Thao Ha and colleagues from the Behavioural Science Institute of Radboud University Nijmegen, Netherlands, observed 14-16-year olds in romantic relationships dealing with conflicts over issues such as cheating, experiencing jealousy and parental rules about dating three times over a period of several years.
Statistical analysis of these relationships showed that the likelihood of a couple breaking up was independent of how well or poorly they handled or resolved these disagreements, and teens that were capable of better resolution were not more likely to stay together over time.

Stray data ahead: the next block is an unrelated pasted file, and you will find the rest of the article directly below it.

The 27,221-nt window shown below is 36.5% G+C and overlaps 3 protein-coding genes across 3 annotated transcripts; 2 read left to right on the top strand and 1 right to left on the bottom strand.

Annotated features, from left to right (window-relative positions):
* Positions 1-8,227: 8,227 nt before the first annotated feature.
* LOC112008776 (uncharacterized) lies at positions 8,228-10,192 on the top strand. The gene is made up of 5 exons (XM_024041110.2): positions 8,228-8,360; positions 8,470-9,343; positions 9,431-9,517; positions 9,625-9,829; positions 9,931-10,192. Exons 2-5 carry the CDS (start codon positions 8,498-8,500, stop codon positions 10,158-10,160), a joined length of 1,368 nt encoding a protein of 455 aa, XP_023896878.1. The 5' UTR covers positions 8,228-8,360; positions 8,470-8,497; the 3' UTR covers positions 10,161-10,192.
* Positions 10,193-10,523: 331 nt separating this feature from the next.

These results contrast with previous studies of adult and late adolescent relationships.
The authors suggest that this may be because of differences in relationship goals, as younger teen couples are likely to focus more on shared recreational activities and peer approval than on long-term commitment.
Thus, they conclude that conflict resolution and recovery may become more important in relationship satisfaction during late adolescence and adulthood, rather than the mid-teens.
The study was recently published in the open access journal PLOS ONE.